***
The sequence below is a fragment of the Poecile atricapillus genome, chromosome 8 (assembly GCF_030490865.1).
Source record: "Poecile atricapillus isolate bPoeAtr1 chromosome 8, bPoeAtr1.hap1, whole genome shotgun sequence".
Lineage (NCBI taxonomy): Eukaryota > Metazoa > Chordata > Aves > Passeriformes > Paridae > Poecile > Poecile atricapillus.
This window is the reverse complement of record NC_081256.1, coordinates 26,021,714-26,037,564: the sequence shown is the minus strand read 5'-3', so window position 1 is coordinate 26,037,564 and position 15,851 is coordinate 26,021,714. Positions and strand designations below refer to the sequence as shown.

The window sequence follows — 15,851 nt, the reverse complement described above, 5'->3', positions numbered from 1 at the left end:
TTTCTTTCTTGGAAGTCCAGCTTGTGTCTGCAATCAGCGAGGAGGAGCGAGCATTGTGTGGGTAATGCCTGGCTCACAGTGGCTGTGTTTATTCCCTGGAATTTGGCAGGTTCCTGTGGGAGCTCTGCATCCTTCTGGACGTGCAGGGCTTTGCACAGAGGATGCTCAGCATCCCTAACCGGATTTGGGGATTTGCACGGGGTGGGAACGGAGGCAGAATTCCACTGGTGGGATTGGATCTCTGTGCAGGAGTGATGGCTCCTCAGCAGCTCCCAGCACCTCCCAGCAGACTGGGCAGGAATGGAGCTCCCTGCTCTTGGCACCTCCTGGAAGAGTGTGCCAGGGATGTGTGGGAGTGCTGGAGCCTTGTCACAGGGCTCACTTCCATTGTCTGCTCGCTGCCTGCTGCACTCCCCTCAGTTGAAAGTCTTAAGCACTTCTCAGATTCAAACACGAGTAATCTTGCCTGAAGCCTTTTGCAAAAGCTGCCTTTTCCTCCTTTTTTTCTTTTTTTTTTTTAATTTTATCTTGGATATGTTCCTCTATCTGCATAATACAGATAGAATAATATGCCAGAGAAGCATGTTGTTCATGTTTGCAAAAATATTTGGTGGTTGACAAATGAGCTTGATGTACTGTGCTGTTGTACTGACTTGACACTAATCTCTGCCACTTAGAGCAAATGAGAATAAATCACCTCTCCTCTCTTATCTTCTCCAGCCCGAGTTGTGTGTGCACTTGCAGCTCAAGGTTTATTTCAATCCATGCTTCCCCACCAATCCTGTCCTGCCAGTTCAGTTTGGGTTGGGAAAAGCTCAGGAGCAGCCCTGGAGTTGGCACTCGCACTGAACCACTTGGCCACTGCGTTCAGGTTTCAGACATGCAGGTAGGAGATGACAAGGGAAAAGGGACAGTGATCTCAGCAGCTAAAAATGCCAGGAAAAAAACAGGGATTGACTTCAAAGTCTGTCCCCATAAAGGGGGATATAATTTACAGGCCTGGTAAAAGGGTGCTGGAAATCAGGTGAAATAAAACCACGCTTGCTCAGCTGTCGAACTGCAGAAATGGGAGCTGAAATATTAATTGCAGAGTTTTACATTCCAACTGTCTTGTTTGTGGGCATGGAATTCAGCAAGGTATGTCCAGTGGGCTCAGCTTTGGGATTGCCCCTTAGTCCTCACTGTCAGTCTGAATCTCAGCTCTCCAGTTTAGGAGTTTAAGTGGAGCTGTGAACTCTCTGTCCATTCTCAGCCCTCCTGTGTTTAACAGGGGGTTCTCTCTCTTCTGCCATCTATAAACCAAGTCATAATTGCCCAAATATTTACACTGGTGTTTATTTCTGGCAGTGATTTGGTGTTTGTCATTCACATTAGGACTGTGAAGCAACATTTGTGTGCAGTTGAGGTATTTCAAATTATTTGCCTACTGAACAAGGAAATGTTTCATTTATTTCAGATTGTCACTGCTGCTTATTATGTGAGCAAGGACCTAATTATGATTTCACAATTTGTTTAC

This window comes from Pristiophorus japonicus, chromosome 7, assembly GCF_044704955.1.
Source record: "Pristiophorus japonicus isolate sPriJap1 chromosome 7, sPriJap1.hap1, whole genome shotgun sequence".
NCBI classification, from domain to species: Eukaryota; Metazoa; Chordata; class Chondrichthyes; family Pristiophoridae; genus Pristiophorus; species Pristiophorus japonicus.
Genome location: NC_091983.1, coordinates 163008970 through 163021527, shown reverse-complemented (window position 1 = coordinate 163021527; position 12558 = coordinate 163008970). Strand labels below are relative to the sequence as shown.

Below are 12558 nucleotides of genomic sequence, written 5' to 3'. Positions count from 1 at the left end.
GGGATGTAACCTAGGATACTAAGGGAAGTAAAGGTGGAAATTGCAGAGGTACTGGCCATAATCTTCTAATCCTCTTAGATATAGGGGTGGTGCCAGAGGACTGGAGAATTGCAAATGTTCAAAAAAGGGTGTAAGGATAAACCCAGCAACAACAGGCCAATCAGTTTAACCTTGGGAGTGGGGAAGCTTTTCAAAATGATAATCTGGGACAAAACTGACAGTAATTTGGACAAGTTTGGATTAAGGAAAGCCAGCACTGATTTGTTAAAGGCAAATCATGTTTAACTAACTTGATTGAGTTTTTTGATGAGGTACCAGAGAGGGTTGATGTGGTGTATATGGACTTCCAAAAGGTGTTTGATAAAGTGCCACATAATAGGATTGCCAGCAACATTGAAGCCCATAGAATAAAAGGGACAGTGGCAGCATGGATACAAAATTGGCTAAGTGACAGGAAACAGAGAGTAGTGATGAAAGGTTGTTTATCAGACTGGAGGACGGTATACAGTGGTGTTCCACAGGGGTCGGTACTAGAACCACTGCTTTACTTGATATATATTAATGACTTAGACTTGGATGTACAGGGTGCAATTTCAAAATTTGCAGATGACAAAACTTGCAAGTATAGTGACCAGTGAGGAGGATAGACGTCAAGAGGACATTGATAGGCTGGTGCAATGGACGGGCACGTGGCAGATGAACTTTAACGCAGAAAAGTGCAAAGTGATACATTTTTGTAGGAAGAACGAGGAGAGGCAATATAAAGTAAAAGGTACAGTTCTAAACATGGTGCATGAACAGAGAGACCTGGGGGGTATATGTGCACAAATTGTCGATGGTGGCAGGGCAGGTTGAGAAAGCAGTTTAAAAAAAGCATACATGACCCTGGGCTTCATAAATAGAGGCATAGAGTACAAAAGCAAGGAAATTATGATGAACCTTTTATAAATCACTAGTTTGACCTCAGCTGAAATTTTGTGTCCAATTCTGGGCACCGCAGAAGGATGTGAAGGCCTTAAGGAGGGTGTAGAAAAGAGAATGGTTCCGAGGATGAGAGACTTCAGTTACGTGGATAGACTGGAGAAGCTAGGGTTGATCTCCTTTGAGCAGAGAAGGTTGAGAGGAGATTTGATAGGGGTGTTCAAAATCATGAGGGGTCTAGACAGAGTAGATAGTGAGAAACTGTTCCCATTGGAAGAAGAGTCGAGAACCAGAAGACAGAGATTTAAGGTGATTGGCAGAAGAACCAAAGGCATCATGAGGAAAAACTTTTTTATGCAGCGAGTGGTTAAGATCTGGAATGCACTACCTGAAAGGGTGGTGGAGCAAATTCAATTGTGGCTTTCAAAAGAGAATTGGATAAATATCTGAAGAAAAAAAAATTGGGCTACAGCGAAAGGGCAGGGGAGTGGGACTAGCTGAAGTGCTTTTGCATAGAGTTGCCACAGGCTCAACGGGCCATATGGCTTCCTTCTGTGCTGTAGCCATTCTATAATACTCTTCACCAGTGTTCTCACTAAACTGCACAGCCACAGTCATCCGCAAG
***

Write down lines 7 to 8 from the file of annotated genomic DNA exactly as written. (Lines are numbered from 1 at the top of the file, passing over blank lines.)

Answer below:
This window comes from Pristiophorus japonicus, chromosome 7, assembly GCF_044704955.1.
Source record: "Pristiophorus japonicus isolate sPriJap1 chromosome 7, sPriJap1.hap1, whole genome shotgun sequence".